The Edinburgh-based bank's latest legal move follows a successful reversal of its Court of Session defeat at the hands of now bankrupt developer Derek Carlyle, where three Court of Appeal judges ruled that RBS was bound only by what was contained in its written contract.
In a Court of Session judgement in June this year, Lord Malcolm commented that the bank's recovery action against developers Ian McDonald and Joe O'Donnell was "a case study of the causes and consequences of the property crash", and ruled against the bank.
RBS had backed the developers with a £1.65 million loan in 2007 to buy a piece of land in Greenock - which was sold off three years later for just £65,000.
The judgement revealed that following the crash, the RBS credit division instructed that all property loans needed at least 30% security, and that the critical valuations of sites appeared to vary wildly depending on which firm of surveyors was instructed.
The two developers were persuaded to sign a £300,000 personal guarantee in March 2009 on the basis of an updated site valuation produced by leading Scottish surveyors Ryden, which the judge said appeared "designed to ensure that the end result met the figure previously promised" in discussions between bank and surveyor.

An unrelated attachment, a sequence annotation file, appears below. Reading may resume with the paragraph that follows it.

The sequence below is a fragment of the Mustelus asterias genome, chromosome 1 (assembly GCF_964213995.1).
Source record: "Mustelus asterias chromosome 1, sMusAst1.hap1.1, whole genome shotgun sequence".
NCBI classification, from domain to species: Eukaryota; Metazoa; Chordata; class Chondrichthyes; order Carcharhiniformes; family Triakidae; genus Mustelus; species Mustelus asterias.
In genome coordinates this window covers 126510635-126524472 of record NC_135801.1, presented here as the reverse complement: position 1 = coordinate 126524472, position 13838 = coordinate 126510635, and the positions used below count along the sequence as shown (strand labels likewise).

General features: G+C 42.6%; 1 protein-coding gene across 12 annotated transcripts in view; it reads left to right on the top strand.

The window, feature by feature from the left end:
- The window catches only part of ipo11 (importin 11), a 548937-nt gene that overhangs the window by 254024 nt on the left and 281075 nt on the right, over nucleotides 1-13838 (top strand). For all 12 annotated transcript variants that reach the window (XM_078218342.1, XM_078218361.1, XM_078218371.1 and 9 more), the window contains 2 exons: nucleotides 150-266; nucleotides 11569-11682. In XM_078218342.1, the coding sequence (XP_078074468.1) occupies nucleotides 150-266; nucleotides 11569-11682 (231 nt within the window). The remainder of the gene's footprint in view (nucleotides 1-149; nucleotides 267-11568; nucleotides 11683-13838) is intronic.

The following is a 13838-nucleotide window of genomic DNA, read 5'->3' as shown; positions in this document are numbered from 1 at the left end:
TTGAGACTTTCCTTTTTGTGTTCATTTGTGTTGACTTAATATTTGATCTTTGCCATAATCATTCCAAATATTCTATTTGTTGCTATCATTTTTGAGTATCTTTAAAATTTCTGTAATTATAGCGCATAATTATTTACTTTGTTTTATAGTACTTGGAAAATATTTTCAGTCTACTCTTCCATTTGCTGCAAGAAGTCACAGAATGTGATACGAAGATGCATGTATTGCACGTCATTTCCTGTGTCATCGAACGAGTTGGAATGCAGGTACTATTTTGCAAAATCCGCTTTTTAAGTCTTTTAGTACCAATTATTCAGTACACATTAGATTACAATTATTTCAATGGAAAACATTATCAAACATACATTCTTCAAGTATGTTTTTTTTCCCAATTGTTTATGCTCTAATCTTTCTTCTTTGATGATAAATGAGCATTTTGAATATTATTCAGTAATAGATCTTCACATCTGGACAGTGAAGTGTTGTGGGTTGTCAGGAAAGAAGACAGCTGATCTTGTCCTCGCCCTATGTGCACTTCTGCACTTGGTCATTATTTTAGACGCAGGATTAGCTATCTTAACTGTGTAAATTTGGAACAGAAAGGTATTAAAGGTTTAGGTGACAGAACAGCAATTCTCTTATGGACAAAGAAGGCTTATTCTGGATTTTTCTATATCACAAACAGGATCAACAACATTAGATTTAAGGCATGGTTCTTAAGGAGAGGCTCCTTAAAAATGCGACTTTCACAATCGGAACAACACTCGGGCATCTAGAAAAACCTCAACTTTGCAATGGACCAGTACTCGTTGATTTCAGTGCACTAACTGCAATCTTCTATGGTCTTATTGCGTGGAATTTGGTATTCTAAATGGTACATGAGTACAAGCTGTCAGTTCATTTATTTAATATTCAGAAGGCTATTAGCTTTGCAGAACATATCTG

Lord Malcolm said the borrowers would not have signed the guarantee "if they had known that the Ryden revaluation could not be relied upon as a professional opinion from a large and respected firm of surveyors".
He commented: "It would appear that vastly differing valuations of the site were obtainable depending upon whatever assumptions the valuer was asked to, or chose to adopt."
Ryden however demonstrated that it had warned the bank that it had been instructed to produce only a "desktop revaluation" for a £500 fee, not a full £2500 valuation.
In its grounds of appeal, RBS says its valuations were not misrepresentations but "simply passing on information...provided to the pursuer by professional advisers".
The bank denies that it had a duty to alert the developers to a letter from Ryden warning that its valuation was "for indicative purposes only", and denies that the defenders suffered any loss as a result.
The banking giant faces paying the defendants' costs and also a counter-claim for interest.